Regulated betting the final piece needed to elevate Asian football

China Super League

This year’s UEFA Euro 2020 has once again proven the power that European football has in drawing global eyes. In 2016, the football festival saw more than 2 billion people watching live on television and around 600 million for the finals alone. These numbers are set to soar even higher in 2021, with lockdowns not giving the public many other options for entertainment.

Amongst all the publicity surrounding Euro 2020, one question must be asked: Where are all the significant Asian football tournaments?

The AFC Asian Cup, one of the oldest continental football tournaments in the world, is the largest tournament in Asia, but still pales in comparison to the major tournaments seen in Europe. In 2019, the tournament drew around 837 million fans, already a record achievement at the time.

Many point to Asian football’s ongoing battle with corruption and integrity as one of the major reasons for its lack of international recognition and thus, viewership. This, according to the IBIA, is driven by the sheer amount of unregulated betting present in Asia.

“Law enforcement bodies such as Europol and INTERPOL have consistently referred to unregulated betting in Asia as presenting the main integrity risk globally,” explains Khalid Ali, CEO of International Betting Integrity Association (IBIA).

“Whilst the operators based in Asia will offer betting on major sporting events from around the world, their location and business focus means that they are well placed to maximize the regional interest in Asian sporting events. However, the lack of robust gambling regulation in many parts of Asia means that betting integrity monitoring and reporting is not required or prioritized as in other jurisdictions, notably in Europe.”

“Add to that the low wages paid to many players involved in Asian sports and you have a situation which has unfortunately resulted in widespread match-fixing and corruption.”

In the Chinese Super League, domestic player salary is capped at 5 million yuan (US$765,000) per year, whilst China League One and Two are at a fraction of that.  In comparison, in Europe, the average wage of a Premier League footballer is around GBP 3 million (US$4.2 million) a year. Lionel Messi, the highest-paid footballer in the world, took home $92 million in salary, and another $34 million in endorsements in 2020.

The impact of this wage gap has been previously evident in Chinese football where 33 players and officials were banned for life after a three-year probe into match-fixing in 2013, according to Ali. It was one of the largest crackdowns on match-fixing in football history.

“Whilst this issue may have since been addressed, there remain significant financial issues in that sport that corrupters could seek to utilize to their advantage. Asia, in general, continues to generate a significant number of suspicious betting alerts for IBIA’s primarily European and Americas based operators.”

That being said, there has been positive progress in other areas of Asian sports, which the Asian football industry should take note of.

Martin Purbrick, principal at Purbrick and Associated Ltd says that one only needs to look at Asian horse racing, rugby, and cricket to see that tides are slowly changing for Asia’s professional sports.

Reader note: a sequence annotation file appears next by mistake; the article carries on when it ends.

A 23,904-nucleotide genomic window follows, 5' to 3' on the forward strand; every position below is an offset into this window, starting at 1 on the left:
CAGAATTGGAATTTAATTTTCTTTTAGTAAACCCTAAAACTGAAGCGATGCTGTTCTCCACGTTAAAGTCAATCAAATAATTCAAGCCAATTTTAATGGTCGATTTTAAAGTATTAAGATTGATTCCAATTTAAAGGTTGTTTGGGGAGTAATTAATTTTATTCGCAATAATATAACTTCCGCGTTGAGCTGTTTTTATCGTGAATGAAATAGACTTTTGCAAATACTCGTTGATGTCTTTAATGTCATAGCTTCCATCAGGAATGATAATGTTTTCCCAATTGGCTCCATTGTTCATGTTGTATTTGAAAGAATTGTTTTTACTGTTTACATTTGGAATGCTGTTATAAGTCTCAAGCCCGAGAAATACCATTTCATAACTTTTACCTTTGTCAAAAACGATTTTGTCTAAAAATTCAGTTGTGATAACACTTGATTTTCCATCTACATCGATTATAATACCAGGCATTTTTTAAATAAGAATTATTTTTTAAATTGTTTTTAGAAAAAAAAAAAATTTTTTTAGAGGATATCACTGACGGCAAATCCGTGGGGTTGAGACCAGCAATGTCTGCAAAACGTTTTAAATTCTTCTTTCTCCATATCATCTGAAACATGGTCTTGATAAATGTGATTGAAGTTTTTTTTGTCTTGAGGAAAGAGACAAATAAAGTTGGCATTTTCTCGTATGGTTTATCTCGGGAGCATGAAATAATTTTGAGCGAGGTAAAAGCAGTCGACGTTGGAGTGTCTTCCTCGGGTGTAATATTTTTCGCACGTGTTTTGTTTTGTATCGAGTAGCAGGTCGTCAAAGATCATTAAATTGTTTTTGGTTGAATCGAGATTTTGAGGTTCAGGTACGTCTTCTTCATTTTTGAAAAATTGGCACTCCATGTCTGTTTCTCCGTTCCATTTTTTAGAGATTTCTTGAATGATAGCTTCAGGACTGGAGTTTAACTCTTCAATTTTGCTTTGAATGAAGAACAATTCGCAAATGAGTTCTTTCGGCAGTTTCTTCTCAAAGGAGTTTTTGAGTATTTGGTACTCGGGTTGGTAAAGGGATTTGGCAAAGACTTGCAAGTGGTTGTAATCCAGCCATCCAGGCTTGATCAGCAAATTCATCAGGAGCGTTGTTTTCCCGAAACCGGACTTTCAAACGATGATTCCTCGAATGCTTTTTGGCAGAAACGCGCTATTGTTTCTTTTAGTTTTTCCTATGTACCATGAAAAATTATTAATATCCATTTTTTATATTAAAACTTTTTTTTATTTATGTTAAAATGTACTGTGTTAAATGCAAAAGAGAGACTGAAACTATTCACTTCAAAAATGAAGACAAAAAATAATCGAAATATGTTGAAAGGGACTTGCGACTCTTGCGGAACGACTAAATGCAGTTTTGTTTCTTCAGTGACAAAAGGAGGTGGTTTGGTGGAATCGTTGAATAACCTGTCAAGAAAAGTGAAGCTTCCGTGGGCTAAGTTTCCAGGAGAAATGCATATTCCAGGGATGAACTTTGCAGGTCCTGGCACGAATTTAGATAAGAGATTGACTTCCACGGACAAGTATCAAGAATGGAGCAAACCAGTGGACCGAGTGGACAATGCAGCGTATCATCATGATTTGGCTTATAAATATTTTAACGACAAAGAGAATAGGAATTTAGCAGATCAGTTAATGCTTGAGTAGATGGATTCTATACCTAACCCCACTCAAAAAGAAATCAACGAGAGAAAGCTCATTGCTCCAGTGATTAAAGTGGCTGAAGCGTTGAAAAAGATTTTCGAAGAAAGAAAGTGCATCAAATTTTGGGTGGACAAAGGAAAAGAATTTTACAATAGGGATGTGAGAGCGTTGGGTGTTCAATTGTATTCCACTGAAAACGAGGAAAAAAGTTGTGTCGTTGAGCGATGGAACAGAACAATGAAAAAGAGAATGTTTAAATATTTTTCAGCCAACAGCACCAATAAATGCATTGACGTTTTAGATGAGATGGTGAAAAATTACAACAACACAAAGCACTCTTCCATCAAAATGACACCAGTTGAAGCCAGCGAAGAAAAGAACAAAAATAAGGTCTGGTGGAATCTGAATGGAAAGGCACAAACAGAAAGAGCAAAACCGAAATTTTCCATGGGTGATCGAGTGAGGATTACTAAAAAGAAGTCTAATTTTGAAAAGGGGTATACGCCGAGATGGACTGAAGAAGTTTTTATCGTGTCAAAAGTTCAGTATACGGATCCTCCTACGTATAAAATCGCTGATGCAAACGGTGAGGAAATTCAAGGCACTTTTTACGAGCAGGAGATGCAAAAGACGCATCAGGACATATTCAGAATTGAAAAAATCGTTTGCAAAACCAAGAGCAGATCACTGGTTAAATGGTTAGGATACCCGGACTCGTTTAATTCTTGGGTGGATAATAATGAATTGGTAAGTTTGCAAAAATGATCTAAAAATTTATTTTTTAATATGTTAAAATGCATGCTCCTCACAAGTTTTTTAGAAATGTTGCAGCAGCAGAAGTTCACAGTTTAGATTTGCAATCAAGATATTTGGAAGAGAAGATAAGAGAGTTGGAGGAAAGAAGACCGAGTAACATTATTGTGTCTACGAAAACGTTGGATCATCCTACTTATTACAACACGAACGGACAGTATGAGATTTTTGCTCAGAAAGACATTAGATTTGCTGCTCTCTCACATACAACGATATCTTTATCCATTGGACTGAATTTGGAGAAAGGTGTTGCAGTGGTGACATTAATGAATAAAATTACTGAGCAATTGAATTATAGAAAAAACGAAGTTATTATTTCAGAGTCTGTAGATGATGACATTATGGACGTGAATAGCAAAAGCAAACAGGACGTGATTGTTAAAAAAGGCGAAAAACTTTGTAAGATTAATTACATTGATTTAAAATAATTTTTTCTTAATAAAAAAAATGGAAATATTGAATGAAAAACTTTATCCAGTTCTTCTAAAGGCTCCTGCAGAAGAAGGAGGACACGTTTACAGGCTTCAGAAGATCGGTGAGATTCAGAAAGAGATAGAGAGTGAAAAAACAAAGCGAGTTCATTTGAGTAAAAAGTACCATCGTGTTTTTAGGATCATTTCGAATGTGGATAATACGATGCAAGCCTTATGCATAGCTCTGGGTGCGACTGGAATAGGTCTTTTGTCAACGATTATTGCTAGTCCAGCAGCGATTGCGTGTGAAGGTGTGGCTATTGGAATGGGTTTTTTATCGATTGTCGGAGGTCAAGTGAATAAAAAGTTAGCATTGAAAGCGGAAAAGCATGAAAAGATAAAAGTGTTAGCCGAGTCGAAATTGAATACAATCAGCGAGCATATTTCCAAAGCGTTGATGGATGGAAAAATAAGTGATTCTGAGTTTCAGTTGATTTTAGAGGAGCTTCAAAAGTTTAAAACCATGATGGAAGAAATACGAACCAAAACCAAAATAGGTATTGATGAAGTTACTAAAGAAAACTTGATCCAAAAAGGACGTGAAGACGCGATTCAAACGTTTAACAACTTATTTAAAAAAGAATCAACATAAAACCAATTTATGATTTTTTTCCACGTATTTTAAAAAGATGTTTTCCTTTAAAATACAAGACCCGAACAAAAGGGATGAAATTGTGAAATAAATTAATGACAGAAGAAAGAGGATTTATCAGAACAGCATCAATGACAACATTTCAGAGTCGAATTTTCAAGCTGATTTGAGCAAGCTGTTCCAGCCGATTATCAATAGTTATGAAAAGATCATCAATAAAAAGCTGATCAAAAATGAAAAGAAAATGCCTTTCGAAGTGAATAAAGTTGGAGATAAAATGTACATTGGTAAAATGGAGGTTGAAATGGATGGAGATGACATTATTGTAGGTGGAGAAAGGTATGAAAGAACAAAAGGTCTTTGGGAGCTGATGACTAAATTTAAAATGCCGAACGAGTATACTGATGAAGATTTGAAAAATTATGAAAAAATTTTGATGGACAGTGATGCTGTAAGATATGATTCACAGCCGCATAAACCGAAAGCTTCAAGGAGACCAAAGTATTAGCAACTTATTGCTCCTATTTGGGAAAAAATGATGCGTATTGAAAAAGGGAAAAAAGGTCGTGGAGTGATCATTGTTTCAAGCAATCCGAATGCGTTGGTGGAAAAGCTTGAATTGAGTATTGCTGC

“Horse racing is dominated by Hong Kong and Japan, which produce some of the highest prize money in the world and some of the best racing… In horse racing there are significant and mature legal betting markets in Hong Kong, Japan, and Australia,” said Purbrick.

“The key to continued customer interest and support for horse racing is to ensure that the huge illegal betting markets do not undermine the integrity of the sport.”

Rugby in Asia has also grown tremendously over the last two decades, he added, noting Hong Kong’s Ruby 7s tournament which has put Asia on the map and provided funding to the sport through major sponsorship and promotion support from multinational companies.

“That financial injection has not only benefited rugby in Hong Kong but also other leading Asian rugby nations that have improved their teams and attracted commercial sponsorship.”

“Rugby does not yet have such large legal or illegal betting markets as other sports, but it is developing and hence the rugby authorities need to be aware of the threat of illegal betting to integrity in the sport.”

Cricket may be the best example of an Asia-centric sport garnering international interest. There are major cricketing nations in Asia (India, Pakistan, Sri Lanka) and Australasia (Australia, New Zealand), as well as the headquarters of the International Cricket Council (ICC) in Dubai.

The sport does however have huge illegal betting markets, particularly on the subcontinent due to the absence of legal betting products. However, Ali said that “the ICC and the Indian cricket authorities appear to have largely eradicated such corruption from the IPL.”

However, in general, the combination of sports governance and fiscal issues along with a lack of robust gambling regulation in the region will continue to facilitate corruption in Asian sporting events, said Ali. “This, in turn, impacts the reputation of Asian sport and adversely impacts its attractiveness as a location for major sporting events.”

“A critical success factor for any sport is to maintain integrity in the outcome of the event so that customer interest in the competition and the outcome is maintained,” added Purbrick.